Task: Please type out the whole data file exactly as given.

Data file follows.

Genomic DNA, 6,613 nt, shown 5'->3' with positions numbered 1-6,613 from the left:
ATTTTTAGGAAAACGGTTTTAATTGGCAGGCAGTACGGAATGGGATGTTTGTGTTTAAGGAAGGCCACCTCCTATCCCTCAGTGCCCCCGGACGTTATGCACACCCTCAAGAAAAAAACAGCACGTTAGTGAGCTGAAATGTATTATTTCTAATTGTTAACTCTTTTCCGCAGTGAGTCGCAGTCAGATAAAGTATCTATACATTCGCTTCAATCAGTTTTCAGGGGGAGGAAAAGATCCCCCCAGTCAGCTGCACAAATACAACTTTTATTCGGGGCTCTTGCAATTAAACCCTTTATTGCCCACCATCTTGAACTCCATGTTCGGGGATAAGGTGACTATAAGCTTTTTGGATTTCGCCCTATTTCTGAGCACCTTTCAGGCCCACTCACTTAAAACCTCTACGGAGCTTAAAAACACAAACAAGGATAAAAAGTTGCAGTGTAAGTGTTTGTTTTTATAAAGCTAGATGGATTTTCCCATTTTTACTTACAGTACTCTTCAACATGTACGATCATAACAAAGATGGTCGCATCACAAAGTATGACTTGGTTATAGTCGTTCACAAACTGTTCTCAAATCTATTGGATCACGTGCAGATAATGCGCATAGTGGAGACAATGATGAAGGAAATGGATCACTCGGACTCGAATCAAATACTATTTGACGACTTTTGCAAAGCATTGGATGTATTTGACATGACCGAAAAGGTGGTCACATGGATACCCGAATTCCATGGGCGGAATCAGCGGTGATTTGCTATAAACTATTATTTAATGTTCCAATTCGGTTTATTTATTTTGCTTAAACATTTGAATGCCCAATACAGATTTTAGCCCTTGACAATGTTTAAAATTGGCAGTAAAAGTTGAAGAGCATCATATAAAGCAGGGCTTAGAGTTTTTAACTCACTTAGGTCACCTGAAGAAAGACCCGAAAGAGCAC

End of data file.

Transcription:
Genomic DNA, 6,613 nt, shown 5'->3' with positions numbered 1-6,613 from the left:
ATTTTTAGGAAAACGGTTTTAATTGGCAGGCAGTACGGAATGGGATGTTTGTGTTTAAGGAAGGCCACCTCCTATCCCTCAGTGCCCCCGGACGTTATGCACACCCTCAAGAAAAAAACAGCACGTTAGTGAGCTGAAATGTATTATTTCTAATTGTTAACTCTTTTCCGCAGTGAGTCGCAGTCAGATAAAGTATCTATACATTCGCTTCAATCAGTTTTCAGGGGGAGGAAAAGATCCCCCCAGTCAGCTGCACAAATACAACTTTTATTCGGGGCTCTTGCAATTAAACCCTTTATTGCCCACCATCTTGAACTCCATGTTCGGGGATAAGGTGACTATAAGCTTTTTGGATTTCGCCCTATTTCTGAGCACCTTTCAGGCCCACTCACTTAAAACCTCTACGGAGCTTAAAAACACAAACAAGGATAAAAAGTTGCAGTGTAAGTGTTTGTTTTTATAAAGCTAGATGGATTTTCCCATTTTTACTTACAGTACTCTTCAACATGTACGATCATAACAAAGATGGTCGCATCACAAAGTATGACTTGGTTATAGTCGTTCACAAACTGTTCTCAAATCTATTGGATCACGTGCAGATAATGCGCATAGTGGAGACAATGATGAAGGAAATGGATCACTCGGACTCGAATCAAATACTATTTGACGACTTTTGCAAAGCATTGGATGTATTTGACATGACCGAAAAGGTGGTCACATGGATACCCGAATTCCATGGGCGGAATCAGCGGTGATTTGCTATAAACTATTATTTAATGTTCCAATTCGGTTTATTTATTTTGCTTAAACATTTGAATGCCCAATACAGATTTTAGCCCTTGACAATGTTTAAAATTGGCAGTAAAAGTTGAAGAGCATCATATAAAGCAGGGCTTAGAGTTTTTAACTCACTTAGGTCACCTGAAGAAAGACCCGAAAGAGCAC